This week’s newsletter summarizes a discussion about using SIGHASH_ANYPREVOUT to emulate aspects of drivechains. Also included are our regular sections describing recent changes to services, client software, and popular Bitcoin infrastructure software.


  • Creating drivechains with APO and a trusted setup: Jeremy Rubin posted to the Bitcoin-Dev mailing list a description for how a trusted setup procedure could be combined with the proposed SIGHASH_ANYPREVOUT opcode to implement behavior similar to that proposed by drivechains. Drivechains are a type of sidechain where miners are normally responsible for keeping the sidechain funds secure (in contrast to full nodes which are responsible for securing funds on Bitcoin’s mainchain). Miners attempting to steal drivechain funds must broadcast their malicious intentions days or weeks in advance, giving users a chance to change their full nodes to enforce the rules of the sidechain. Drivechains are primarily proposed for inclusion into Bitcoin as a soft fork (see BIPs 300 and 301), but a previous post to the mailing list (see Newsletter #190) described how some other flexible proposed additions to Bitcoin’s contracting language could also allow the implementation of drivechains.

    In this week’s post, Rubin described yet another way drivechains could be implemented using a proposed addition to Bitcoin’s contracting language, in this case using SIGHASH_ANYPREVOUT (APO) as proposed in BIP118. The described APO-based drivechains have several drawbacks compared to BIP300 but perhaps provides similar enough behavior that APO can be considered as enabling drivechains, which some individuals may consider a benefit and others may consider a problem.

Changes to services and client software

In this monthly feature, we highlight interesting updates to Bitcoin wallets and services.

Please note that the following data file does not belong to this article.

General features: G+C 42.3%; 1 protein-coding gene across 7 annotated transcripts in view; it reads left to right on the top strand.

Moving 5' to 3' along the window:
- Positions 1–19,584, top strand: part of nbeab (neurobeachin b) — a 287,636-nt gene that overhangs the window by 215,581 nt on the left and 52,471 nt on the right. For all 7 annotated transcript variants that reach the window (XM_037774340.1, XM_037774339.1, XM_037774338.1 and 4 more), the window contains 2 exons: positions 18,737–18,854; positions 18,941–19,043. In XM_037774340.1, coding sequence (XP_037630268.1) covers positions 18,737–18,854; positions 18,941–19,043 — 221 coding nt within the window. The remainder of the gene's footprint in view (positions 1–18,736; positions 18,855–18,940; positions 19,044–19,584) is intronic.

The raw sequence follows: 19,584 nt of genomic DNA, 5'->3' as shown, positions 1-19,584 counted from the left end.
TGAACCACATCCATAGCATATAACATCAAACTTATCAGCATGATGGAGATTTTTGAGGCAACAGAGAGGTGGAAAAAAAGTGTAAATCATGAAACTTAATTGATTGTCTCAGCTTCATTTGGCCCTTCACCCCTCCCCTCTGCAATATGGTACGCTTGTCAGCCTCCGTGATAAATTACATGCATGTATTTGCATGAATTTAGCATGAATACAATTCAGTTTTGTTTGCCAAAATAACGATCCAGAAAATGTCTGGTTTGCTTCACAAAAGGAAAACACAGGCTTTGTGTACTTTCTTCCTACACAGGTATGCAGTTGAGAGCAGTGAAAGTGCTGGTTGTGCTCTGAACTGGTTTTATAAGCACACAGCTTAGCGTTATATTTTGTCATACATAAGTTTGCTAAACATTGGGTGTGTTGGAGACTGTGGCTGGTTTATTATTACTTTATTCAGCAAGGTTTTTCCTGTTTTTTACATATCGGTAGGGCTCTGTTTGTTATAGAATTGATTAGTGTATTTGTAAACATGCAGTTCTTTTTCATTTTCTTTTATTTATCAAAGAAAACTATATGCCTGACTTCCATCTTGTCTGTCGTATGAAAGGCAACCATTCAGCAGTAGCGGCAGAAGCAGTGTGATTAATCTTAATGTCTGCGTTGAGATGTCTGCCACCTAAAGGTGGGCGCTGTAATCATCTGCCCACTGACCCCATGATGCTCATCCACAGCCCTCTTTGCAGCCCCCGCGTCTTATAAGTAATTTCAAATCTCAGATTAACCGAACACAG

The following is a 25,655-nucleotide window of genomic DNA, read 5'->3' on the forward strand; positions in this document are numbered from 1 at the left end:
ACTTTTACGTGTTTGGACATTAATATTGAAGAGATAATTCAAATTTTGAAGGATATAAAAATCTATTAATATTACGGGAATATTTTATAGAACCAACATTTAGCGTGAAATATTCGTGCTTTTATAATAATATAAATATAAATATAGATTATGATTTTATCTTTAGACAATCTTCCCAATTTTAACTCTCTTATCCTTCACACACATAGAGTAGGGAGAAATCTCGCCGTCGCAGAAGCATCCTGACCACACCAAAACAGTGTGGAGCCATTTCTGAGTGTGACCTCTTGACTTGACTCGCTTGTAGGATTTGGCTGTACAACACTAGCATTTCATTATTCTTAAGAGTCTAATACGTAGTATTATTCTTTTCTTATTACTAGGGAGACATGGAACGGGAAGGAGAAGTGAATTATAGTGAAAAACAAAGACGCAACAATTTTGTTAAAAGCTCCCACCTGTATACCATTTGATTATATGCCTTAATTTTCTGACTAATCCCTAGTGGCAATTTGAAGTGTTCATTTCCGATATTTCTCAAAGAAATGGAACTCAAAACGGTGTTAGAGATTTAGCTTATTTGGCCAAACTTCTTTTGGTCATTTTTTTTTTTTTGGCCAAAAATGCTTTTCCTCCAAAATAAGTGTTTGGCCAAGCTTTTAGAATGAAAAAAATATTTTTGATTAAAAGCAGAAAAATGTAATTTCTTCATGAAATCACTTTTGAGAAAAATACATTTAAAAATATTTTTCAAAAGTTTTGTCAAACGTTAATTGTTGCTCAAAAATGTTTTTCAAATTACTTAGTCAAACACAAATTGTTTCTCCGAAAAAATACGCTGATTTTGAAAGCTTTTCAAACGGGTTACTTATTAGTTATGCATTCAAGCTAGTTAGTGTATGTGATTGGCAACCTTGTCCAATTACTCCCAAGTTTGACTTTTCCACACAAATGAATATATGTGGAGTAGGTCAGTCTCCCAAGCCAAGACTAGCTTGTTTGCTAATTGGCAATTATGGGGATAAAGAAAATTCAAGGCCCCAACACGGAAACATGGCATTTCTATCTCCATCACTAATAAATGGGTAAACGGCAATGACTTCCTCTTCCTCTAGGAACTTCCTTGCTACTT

• Mempool Project launches Lightning Network explorer: Mempool’s open source Lightning dashboard shows aggregate network statistics as well as individual node liquidity and connectivity data.

  • Federation software Fedimint adds Lightning: In a recent blog post, Blockstream outlines updates to the Fedimint federated Chaumian e-cash project, including Lightning Network support. The project also announced a public signet and faucet are available.

  • Bitpay wallet improves RBF support: Bitpay improves its existing support for sending RBF transactions by better handling bumping of transactions with multiple receivers.

  • Mutiny Lightning wallet announced: Mutiny (previously pLN), a privacy-focused Lightning wallet that uses separate nodes for each channel, was announced.

Notable code and documentation changes

Notable changes this week in Bitcoin Core, Core Lightning, Eclair, LDK, LND, libsecp256k1, Hardware Wallet Interface (HWI), Rust Bitcoin, BTCPay Server, BDK, Bitcoin Improvement Proposals (BIPs), and Lightning BOLTs.

  • Core Lightning #5581 adds a new event notification topic “block_added”. Subscribing plugins get notified each time a new block is received from bitcoind.

  • Eclair #2418 and #2408 add support for receiving payments sent with blinded routes. A spender creating a blinded payment isn’t provided with the identity of the node receiving the payment. This may improve privacy, especially when used with unannounced channels.

  • Eclair #2416 adds support for receiving payments requested using the offers protocol as defined in the proposed BOLT12. This uses the recently-added support for receiving blinded payments (see the previous list item for Eclair #2418).

  • LND #6335 adds a TrackPayments API that allows subscribing to a feed of all local payment attempts. As described in the PR description, this can be used to collect statistical information about payments to help better send and route payments in the future, such as for a node performing trampoline routing.

  • LDK #1706 adds support for using compact block filters as specified in BIP158 for downloading confirmed transactions. When used, if the filter indicates that a block may contain transactions affecting the wallet, the full block of up to 4 megabytes is downloaded. If it’s certain the block doesn’t contain any transactions affecting the wallet, no additional data is downloaded.